If that is the case perhaps the tax drag you speak of is very minor? Again, appreciate you bringing this to my attention.
Roth 401ks and 403bs can become accessible tax-free and without penalty at age 55 in some circumstances. Look up the IRS Rule of 55.
Don't gamble; take all your savings and buy some good stock and hold it till it goes up, then sell it. If it don't go up, don't buy it. --Will Rogers
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FiveK
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Re: Are Roth Accounts Overrated?

Post by FiveK »

CoastLawyer2030 wrote: Wed Apr 21, 2021 5:24 pm ...my own personal situation, which largely involves downshifting in my mid/late thirties and probably early retiring in my 40s. Thus, access to my investments is a higher priority for me than for others.
If you would need to access your Roth gains before age 59.5 (presumably because all other fund sources have been depleted), that would not bode well for the following 30 years or so.
One of our 401k’s has about $75,000 in it and the only dividend so far this year is $263.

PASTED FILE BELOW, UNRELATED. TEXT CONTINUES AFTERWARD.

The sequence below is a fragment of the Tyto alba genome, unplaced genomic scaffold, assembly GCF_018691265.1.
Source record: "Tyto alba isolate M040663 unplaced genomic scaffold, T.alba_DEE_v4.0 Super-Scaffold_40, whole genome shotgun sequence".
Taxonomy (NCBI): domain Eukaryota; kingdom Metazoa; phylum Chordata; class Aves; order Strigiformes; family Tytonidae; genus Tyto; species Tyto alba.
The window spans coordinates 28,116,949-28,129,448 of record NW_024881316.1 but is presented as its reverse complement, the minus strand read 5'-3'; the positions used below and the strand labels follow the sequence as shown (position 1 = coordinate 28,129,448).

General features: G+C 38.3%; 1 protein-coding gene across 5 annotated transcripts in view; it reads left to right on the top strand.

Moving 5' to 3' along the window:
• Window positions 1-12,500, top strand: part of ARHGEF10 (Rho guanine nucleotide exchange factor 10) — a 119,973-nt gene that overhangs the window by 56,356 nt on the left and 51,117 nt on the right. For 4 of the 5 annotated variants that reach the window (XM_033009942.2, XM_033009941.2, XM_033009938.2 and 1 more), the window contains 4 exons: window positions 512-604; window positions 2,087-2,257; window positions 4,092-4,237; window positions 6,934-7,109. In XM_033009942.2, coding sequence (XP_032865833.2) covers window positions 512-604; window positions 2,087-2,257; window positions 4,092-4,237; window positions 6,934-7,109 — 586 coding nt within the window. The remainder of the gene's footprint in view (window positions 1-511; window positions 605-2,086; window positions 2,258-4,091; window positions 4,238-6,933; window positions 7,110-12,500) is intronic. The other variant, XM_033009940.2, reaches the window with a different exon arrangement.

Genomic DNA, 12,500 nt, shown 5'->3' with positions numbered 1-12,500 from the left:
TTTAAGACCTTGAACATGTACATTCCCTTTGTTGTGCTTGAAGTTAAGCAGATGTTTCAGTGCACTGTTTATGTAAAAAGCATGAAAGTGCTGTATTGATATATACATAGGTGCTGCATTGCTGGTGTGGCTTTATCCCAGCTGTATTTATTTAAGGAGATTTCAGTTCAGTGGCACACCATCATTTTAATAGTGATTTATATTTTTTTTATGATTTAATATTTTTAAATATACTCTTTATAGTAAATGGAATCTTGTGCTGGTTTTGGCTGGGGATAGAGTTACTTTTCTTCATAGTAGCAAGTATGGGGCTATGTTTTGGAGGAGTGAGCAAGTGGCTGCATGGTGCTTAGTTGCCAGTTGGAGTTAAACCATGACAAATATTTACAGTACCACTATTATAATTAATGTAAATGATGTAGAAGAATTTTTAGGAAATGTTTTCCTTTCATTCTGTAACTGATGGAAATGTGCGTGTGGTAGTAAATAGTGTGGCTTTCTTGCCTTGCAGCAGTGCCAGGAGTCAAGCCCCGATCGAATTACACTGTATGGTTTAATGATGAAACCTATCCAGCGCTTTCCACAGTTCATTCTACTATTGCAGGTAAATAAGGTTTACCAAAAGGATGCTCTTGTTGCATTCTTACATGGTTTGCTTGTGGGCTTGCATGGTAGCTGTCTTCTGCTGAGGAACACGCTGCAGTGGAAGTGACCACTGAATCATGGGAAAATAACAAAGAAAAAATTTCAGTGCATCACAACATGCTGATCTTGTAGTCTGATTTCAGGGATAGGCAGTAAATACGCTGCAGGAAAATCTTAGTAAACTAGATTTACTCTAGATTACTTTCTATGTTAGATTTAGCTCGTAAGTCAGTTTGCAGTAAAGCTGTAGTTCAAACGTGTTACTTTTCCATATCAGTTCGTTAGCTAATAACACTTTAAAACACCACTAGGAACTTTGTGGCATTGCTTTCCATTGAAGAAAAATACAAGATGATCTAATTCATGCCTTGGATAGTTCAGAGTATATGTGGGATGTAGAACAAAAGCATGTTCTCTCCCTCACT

December is when at least many, and often most, fund distributions occur. You could check your 2020 results.
Lee_WSP
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Re: Are Roth Accounts Overrated?

Post by Lee_WSP »

Alright, I was curious, so I did the math.

Looks like the qualified dividend tax rate is the same as the LTCG and approximately the same brackets. So, if your AGI if married filing jointly is below 80k, then the drag is non existent. However, it is 15% of ~1.5% or 0.225%

Fairly significant.
Last edited by Lee_WSP on Wed Apr 21, 2021 6:41 pm, edited 1 time in total.
sailaway
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Re: Are Roth Accounts Overrated?

Post by sailaway »

CoastLawyer2030 wrote: Wed Apr 21, 2021 5:24 pm First, I’ve added an edit to my original post. I’m well aware Roths continue to grow tax free after 59.5; they just become accessible tax-free at that age.

Second, I added more about my own personal situation, which largely involves downshifting in my mid/late thirties and probably early retiring in my 40s. Thus, access to my investments is a higher priority for me than for others.